What Is Diction?

Diction means "word choice" or "clarity of speech." Here is an example of each meaning:

Choice of words

Choosing to say "acquire" instead of "get" is an example of tuning your diction. In this meaning, diction has a similar meaning to phraseology.

Clarity of speech

Saying all the letters clearly in "potato" would be an example of good diction. In this meaning, diction is refers to how clearly words are said.

Table of Contents

  • Diction Meaning "Choice of Words" (Phraseology)
  • Diction Meaning "Clarity of Speech"
  • How to Tune Your Word Choice
  • Why Diction Is Important
  • Test Time!
definition of diction

Formal Definition

Diction is:
  • a style of speaking or writing as dependent upon choice of words.
  • the accent, inflection, intonation, and speech-sound quality manifested by an individual speaker, usually judged in terms of prevailing standards of acceptability; enunciation. (

Diction Meaning "Choice of Words" (Phraseology)

Our choice of words is influenced by the situation. This choice of words is known as diction. For example:
  • To get it sorted (to mates)
  • To solve the problem (to colleagues)
  • To overcome the challenge (to bosses)
  • It was a mistake (to a close friend)
  • It was an accident (to a work colleague)
  • It was an oversight (to a senior at work)

Diction Meaning "Clarity of Speech"

Diction refers to how clearly words are pronounced. (Pronunciation refers to how they are said.) Here are some example sentences to show the difference between diction and pronunciation:
  • Read can be pronounced reed or red.
  • Did he just say wed or wet? His diction is poor.

How to Tune Your Word Choice

Believe it or not, the invasions of the Saxons and the Normans on the ancient Britons, which happened well over 1,000 years ago, still influence your word choice.

The Anglo-Saxon settlement of Britain in the fifth century caused a flood of Germanic words into Britain. These words were quickly adopted by the locals, and, as a result, they still sound natural to the ears of those with British heritage. However, the vocabulary of the Britons was also affected by another invasion, which started in 1066 with the Battle of Hastings. It was a war between Duke William I (Norman-French) and King Harold II (English). As we know, William was victorious, and it wasn't long before the land was governed by a new French-speaking aristocracy. Consequently, French-derived words (which often derive from Latin) became the words of the upper classes.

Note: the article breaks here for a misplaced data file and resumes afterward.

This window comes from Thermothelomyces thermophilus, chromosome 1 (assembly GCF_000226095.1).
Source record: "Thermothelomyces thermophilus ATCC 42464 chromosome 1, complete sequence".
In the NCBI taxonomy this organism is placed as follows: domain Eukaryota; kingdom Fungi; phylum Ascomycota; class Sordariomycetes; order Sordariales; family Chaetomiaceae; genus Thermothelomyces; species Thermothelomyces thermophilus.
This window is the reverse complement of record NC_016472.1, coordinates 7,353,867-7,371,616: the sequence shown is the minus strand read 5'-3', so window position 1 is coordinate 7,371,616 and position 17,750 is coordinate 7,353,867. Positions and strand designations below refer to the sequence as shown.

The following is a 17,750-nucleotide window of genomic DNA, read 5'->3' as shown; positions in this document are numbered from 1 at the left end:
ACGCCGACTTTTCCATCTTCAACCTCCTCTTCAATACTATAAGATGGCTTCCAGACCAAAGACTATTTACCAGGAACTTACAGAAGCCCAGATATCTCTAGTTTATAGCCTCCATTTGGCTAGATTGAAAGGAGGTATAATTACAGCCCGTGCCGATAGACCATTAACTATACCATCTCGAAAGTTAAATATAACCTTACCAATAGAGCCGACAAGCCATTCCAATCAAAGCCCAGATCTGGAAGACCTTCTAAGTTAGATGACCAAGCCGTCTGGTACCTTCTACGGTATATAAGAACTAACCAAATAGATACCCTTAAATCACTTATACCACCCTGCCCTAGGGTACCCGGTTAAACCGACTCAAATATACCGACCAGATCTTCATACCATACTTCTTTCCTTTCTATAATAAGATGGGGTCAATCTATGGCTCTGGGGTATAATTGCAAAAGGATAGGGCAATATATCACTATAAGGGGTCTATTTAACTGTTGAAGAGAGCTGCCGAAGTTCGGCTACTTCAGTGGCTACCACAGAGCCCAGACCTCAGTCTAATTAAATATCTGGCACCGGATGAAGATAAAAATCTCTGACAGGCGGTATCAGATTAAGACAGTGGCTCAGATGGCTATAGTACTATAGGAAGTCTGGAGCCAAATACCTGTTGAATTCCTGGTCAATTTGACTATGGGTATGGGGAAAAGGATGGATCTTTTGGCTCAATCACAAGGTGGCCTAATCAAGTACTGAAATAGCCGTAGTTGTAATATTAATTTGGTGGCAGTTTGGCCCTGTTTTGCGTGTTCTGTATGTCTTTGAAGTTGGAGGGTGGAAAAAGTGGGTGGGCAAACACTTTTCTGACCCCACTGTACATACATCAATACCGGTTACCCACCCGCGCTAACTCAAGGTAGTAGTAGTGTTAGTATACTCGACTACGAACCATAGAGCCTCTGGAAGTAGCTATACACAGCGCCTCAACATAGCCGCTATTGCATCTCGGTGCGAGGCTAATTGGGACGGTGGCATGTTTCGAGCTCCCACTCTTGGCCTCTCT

Why does this history matter? Well, even today, Germanic words sound natural, and French words sound elegant.

Generally, the Germanic words are short and easily understood. For example, verbs deriving from the Anglo-Saxons (i.e., the "Germanic" verbs) tend to consist of two short words (e.g., look after, put off, give up). The "French" ones, on the other hand, tend to be longer, single words that sound a bit highbrow (e.g., congregate, nurture, postpone). Sometimes, their meaning is clear (e.g., acquire, obtain), but sometimes they push the bounds of most people's understanding (e.g., militate, mitigate).

As a rule, people like to read "Germanic" words because that's how they speak. However, writers often find themselves drawn to the "French" words, believing the "French" ones to be classier or more professional.
  • "Broadly speaking, the short words are the best, and the old words best of all." (Prime Minister Winston Churchill)
  • (Winston Churchill was effectively advising people to use "German" words, which, given he was Britain's war-time Prime Minister, is an example of situational irony.)
So, "German" words or "French" ones? Well, there's a balance to be struck. The first rule is easy: don't use words nobody understands, like "concatenate" or "militate." After that, it's for you to decide what proportion of Germanic and Latinate words you go for. It all depends on your "writing voice" or the "writing voice" of the company you're writing for. For example, Red Bull might write a section entitled "Stuff You Need to Know" and fill it with Germanic words, while KPMG might write one called "Terms and Conditions" and fill it with Latinate words. If you're representing yourself, here's a good rule of thumb: write how you speak.

Why Diction Is Important

Here are two good reasons to care about diction.

(Reason 1) Your audience determines whether your diction is good, not you.

The quality of your diction (meaning clarity of speech) is determined by your audience, not you. Your job, therefore, is to keep below the levels of accent strength, poor enunciation, and talking speed that will render your speech incomprehensible. This is an easy task when your audience is full of people like you. It's far more difficult when it's full of non-native English speakers or people whose ears are tuned to different accents.

That's as much as we need to say about diction meaning clarity of speech.